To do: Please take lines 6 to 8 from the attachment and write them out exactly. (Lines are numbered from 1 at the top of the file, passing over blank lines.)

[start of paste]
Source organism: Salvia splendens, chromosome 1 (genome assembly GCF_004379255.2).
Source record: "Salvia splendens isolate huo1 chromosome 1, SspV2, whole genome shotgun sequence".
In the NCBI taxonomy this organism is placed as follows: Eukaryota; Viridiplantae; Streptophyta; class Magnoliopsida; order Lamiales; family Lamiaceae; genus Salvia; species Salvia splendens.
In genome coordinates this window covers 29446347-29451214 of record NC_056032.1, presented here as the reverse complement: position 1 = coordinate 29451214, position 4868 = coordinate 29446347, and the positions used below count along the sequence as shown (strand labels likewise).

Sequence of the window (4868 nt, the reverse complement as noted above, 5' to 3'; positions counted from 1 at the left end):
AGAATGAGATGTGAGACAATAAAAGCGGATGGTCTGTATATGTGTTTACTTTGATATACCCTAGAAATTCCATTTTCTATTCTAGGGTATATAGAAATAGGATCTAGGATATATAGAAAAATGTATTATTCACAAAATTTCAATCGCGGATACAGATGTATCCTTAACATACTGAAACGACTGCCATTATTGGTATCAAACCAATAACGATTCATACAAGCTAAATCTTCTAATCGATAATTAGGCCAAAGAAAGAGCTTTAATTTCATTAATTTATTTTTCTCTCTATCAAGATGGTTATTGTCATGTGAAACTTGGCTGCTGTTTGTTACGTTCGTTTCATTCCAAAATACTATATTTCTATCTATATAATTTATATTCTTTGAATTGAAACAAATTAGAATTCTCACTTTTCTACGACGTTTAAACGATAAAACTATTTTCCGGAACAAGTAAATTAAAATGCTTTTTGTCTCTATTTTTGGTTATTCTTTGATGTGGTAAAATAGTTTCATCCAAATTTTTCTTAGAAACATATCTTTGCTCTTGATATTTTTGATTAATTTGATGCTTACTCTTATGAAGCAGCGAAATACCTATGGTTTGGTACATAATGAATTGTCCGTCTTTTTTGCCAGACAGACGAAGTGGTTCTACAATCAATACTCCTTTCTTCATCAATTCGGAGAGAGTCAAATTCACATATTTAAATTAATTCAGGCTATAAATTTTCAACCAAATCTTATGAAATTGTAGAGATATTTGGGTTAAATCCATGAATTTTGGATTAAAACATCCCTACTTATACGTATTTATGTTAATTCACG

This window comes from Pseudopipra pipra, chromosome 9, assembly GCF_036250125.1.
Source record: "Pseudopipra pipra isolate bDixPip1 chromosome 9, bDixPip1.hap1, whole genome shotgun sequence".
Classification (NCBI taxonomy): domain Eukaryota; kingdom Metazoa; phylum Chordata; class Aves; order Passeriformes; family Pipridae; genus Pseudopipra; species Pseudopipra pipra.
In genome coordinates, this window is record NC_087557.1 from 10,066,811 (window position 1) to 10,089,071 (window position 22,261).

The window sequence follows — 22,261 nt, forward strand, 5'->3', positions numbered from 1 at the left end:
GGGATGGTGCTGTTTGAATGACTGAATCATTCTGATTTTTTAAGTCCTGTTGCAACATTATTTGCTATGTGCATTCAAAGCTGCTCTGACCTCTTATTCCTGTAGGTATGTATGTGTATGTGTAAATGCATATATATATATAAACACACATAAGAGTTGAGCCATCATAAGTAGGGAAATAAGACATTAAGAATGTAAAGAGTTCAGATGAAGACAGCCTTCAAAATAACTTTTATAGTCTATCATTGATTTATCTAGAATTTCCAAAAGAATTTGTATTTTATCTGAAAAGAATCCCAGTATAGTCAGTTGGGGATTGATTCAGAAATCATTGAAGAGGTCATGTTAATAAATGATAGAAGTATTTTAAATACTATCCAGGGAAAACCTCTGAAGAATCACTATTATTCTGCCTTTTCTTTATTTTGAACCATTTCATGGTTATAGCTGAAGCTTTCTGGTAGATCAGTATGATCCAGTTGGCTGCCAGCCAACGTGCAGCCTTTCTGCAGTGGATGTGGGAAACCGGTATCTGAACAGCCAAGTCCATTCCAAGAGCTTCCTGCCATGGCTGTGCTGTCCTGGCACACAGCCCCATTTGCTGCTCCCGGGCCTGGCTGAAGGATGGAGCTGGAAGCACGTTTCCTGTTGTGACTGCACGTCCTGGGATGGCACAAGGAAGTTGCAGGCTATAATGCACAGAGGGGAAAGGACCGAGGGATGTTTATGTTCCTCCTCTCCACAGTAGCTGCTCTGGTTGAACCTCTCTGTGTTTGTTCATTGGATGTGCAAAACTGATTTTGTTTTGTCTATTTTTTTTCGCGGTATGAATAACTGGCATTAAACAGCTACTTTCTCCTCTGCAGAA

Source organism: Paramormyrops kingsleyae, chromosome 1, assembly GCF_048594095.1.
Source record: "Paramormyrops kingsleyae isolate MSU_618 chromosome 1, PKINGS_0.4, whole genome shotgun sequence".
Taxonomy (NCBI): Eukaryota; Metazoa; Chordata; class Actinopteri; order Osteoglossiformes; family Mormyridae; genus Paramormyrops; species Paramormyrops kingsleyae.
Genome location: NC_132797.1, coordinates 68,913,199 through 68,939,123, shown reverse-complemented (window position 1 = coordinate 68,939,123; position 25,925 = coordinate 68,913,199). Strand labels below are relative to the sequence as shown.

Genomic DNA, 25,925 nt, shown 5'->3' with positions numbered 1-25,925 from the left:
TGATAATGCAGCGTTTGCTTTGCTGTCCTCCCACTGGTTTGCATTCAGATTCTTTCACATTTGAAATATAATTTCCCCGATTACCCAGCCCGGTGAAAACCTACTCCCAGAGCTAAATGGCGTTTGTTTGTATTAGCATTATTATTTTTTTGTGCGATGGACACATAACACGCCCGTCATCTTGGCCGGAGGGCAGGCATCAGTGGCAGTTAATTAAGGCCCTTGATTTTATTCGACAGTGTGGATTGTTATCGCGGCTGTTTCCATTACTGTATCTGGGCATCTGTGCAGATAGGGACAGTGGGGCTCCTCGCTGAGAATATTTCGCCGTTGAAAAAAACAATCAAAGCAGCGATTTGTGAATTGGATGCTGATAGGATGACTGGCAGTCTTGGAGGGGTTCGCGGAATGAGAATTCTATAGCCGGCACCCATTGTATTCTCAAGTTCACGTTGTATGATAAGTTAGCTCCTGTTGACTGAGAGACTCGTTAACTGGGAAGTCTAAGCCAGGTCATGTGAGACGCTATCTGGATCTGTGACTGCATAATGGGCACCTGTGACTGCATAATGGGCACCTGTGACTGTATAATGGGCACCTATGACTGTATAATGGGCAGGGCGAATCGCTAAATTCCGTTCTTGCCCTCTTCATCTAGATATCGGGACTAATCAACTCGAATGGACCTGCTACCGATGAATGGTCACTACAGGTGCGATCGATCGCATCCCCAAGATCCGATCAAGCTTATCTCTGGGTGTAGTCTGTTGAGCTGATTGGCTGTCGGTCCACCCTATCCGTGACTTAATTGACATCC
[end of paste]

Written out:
AGAATGAGATGTGAGACAATAAAAGCGGATGGTCTGTATATGTGTTTACTTTGATATACCCTAGAAATTCCATTTTCTATTCTAGGGTATATAGAAATAGGATCTAGGATATATAGAAAAATGTATTATTCACAAAATTTCAATCGCGGATACAGATGTATCCTTAACATACTGAAACGACTGCCATTATTGGTATCAAACCAATAACGATTCATACAAGCTAAATCTTCTAATCGATAATTAGGCCAAAGAAAGAGCTTTAATTTCATTAATTTATTTTTCTCTCTATCAAGATGGTTATTGTCATGTGAAACTTGGCTGCTGTTTGTTACGTTCGTTTCATTCCAAAATACTATATTTCTATCTATATAATTTATATTCTTTGAATTGAAACAAATTAGAATTCTCACTTTTCTACGACGTTTAAACGATAAAACTATTTTCCGGAACAAGTAAATTAAAATGCTTTTTGTCTCTATTTTTGGTTATTCTTTGATGTGGTAAAATAGTTTCATCCAAATTTTTCTTAGAAACATATCTTTGCTCTTGATATTTTTGATTAATTTGATGCTTACTCTTATGAAGCAGCGAAATACCTATGGTTTGGTACATAATGAATTGTCCGTCTTTTTTGCCAGACAGACGAAGTGGTTCTACAATCAATACTCCTTTCTTCATCAATTCGGAGAGAGTCAAATTCACATATTTAAATTAATTCAGGCTATAAATTTTCAACCAAATCTTATGAAATTGTAGAGATATTTGGGTTAAATCCATGAATTTTGGATTAAAACATCCCTACTTATACGTATTTATGTTAATTCACG

This window comes from Pseudopipra pipra, chromosome 9, assembly GCF_036250125.1.
Source record: "Pseudopipra pipra isolate bDixPip1 chromosome 9, bDixPip1.hap1, whole genome shotgun sequence".